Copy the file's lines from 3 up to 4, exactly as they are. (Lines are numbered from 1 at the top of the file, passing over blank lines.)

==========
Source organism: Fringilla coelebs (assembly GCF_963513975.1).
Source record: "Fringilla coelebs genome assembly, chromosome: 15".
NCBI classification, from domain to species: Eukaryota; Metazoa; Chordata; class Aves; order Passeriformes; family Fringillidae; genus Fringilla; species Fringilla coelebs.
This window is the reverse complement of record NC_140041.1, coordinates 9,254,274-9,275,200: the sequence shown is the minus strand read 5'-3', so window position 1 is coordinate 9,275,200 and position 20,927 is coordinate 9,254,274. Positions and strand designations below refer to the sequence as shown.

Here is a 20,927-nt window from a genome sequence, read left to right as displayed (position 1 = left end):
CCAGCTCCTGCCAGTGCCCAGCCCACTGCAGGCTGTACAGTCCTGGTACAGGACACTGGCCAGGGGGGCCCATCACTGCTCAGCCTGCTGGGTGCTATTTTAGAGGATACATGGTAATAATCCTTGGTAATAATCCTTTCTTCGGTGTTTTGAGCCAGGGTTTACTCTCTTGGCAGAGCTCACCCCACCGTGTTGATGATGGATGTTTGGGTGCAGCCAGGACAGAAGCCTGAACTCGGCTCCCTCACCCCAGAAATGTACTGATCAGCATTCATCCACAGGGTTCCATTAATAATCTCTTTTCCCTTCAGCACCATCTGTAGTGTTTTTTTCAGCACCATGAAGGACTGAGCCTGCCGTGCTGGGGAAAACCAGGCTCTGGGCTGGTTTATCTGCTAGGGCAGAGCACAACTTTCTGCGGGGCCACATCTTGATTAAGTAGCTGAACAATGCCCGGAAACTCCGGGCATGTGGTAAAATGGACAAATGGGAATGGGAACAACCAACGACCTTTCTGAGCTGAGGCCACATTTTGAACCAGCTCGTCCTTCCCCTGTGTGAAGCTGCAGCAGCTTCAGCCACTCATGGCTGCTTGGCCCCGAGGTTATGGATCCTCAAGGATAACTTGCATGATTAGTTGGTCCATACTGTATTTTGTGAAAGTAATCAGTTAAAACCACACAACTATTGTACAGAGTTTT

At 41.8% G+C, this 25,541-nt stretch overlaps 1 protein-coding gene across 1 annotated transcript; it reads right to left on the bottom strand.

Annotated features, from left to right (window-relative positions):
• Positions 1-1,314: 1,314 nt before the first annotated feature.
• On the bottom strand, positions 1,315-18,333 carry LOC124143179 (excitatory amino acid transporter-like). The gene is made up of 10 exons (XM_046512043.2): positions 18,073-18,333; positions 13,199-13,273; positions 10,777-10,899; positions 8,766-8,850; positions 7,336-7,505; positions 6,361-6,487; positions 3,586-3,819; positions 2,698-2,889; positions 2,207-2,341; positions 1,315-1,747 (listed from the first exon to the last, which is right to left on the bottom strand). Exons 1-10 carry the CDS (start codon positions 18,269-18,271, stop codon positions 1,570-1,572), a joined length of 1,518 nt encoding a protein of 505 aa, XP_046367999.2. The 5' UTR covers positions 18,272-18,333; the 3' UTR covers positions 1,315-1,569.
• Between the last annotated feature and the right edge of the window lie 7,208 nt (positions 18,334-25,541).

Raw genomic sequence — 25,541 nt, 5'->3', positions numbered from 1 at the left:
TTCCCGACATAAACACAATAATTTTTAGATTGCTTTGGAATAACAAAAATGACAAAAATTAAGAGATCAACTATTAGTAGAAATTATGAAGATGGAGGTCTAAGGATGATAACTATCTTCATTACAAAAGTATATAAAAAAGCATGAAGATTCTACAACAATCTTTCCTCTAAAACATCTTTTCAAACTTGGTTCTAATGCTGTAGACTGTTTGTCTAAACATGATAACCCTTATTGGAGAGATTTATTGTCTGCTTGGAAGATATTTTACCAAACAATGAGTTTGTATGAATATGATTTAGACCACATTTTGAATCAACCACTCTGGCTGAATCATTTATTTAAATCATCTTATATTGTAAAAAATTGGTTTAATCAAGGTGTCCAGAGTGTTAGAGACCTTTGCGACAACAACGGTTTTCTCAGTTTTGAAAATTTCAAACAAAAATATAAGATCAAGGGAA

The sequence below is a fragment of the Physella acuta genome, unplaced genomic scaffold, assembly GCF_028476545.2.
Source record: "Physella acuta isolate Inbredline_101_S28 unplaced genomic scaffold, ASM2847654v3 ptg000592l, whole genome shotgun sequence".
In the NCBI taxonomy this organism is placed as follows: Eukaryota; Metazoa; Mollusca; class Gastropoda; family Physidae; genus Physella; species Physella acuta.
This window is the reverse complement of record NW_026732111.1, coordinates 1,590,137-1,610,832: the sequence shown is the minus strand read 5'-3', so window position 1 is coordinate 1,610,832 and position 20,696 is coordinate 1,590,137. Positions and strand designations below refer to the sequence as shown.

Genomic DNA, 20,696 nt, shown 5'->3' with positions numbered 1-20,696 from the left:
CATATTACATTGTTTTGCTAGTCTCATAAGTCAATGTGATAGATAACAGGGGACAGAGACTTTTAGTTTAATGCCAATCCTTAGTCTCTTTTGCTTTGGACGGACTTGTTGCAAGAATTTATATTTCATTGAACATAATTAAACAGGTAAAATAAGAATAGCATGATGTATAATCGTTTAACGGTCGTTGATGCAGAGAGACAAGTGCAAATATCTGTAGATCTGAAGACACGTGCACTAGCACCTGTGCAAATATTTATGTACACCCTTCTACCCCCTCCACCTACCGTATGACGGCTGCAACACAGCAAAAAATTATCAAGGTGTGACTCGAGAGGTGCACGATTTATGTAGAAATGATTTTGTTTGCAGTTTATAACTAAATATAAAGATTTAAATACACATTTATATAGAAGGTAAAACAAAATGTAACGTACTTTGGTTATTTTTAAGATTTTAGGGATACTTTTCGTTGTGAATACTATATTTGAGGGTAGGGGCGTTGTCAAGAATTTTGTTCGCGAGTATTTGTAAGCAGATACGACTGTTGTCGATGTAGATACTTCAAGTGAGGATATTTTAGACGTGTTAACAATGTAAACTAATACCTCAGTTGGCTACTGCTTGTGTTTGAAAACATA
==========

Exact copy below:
NCBI classification, from domain to species: Eukaryota; Metazoa; Chordata; class Aves; order Passeriformes; family Fringillidae; genus Fringilla; species Fringilla coelebs.
This window is the reverse complement of record NC_140041.1, coordinates 9,254,274-9,275,200: the sequence shown is the minus strand read 5'-3', so window position 1 is coordinate 9,275,200 and position 20,927 is coordinate 9,254,274. Positions and strand designations below refer to the sequence as shown.